This is one that I asked my library to buy so that I could read it, based mostly on Charlotte’s recommendation, and especially because it sounded like a good boy fantasy.
What We Found in the Sofa and How It Saved the World by Henry Clark. Little, Brown and Company, 2013.
River and Freak are always best friends; Fiona only talks with them while they all wait for the bus, before anyone else can see them. But the morning an old, claw-footed sofa appears next to their school bus stop, something is put in motion that brings them together in ways they never expected. We’re talking teamwork – this is middle grade fiction.
It feels like our time, our world, and not a particularly cheerful corner of it. All three of our kid protagonists have lost at least one family member, and their subdivision is nearly empty because it borders an underground burning coal seam, which leaks toxins into the air and sometimes sets nearby houses on fire. But this is just the backdrop, and in the foreground we have a talking, tessering sofa, frequent flash mobs featuring everyone around except River and Freak breaking out into numbers from classic musicals, and a rare zucchini-colored crayon.
The sofa turns out to be part of a computer named Guernica, more or less run by their eccentric neighbor, Alf, who turns out to be the only person trying to stop a total takeover of the earth by aliens from another dimension. These aliens usually look like humans, and have been working on their scheme to turn the residents of this small town into mindless factory workers for half a century, making processed food and giving away cell phones that let them control minds. Because they view kids as even less worth noticing than adults, the kids are a central part of Alf’s plan to defeat the Disin Corporation. But how far can they get, and is a rare World War II crayon really bait enough to lure a criminal mastermind into revealing himself?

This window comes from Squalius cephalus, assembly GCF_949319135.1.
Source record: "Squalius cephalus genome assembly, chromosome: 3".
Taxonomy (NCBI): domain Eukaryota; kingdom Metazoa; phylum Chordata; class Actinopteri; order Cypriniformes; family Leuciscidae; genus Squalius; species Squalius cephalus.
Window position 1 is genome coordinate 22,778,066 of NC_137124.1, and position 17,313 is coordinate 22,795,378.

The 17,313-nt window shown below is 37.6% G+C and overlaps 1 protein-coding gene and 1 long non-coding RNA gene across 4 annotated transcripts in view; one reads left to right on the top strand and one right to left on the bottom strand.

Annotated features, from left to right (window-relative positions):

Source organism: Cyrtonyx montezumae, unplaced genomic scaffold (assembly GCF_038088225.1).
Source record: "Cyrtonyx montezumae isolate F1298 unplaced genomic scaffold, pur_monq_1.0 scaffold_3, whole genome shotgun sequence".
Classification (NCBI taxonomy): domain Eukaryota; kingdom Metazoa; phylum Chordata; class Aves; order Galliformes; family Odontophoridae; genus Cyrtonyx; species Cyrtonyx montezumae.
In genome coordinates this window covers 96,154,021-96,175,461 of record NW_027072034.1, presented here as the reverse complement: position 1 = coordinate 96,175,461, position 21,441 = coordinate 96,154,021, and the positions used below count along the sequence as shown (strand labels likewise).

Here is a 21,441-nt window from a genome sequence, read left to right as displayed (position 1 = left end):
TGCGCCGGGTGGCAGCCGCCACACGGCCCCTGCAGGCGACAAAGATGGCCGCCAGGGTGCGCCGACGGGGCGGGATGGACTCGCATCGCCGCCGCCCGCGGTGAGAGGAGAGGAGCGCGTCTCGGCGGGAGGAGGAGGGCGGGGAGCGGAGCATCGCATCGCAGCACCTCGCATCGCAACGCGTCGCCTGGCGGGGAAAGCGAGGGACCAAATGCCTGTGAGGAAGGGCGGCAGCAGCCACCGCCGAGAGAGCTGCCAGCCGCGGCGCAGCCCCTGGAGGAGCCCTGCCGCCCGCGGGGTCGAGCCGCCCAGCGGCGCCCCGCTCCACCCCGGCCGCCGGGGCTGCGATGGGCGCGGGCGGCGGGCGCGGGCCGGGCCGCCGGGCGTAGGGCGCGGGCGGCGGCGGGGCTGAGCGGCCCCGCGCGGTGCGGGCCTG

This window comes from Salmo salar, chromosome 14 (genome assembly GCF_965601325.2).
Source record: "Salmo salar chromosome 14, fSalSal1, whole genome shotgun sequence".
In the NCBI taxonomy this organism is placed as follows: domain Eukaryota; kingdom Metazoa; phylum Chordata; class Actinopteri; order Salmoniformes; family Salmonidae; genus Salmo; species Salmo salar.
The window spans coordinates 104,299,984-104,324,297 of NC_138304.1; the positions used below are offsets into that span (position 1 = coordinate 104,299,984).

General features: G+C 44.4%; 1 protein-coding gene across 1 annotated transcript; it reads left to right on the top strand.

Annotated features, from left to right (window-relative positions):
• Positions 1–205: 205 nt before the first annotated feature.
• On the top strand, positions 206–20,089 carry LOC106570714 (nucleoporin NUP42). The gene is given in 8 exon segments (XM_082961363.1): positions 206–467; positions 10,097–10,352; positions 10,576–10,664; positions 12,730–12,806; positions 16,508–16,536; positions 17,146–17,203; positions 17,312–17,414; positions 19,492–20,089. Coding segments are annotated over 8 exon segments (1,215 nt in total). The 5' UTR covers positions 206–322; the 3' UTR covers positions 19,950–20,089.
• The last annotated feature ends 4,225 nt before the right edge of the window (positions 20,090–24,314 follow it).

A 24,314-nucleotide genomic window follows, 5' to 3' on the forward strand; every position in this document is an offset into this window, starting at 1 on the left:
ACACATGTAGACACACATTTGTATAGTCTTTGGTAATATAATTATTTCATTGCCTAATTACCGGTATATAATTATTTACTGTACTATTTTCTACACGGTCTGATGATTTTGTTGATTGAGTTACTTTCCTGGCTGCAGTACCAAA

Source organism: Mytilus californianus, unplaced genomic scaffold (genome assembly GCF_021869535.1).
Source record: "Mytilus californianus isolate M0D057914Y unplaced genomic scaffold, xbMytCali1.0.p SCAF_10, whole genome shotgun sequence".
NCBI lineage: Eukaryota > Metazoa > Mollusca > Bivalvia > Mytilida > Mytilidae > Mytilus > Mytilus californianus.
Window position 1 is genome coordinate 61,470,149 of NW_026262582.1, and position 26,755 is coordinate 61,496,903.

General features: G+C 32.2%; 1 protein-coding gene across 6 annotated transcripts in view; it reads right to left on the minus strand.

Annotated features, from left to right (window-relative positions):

This is really just about perfect fiction. The kid protagonists, mystery, humor, and lots of close escapes make for a story that will suck in even reluctant readers, while environmental themes and character growth give it some heft and depth. My son was definitely interested in it as I was reading it; my only quibble with it is that at 355, it’s a little long for him just yet. Still, I’d say he’s just on the lower edge of the age range for this book. More advanced readers and those in the middle or top side of the middle grade range should do just fine, and will love it.
What We Found in the Sofa and How It Saved the World was nominated for the Cybils award, and so counts for my Armchair Cybils reading.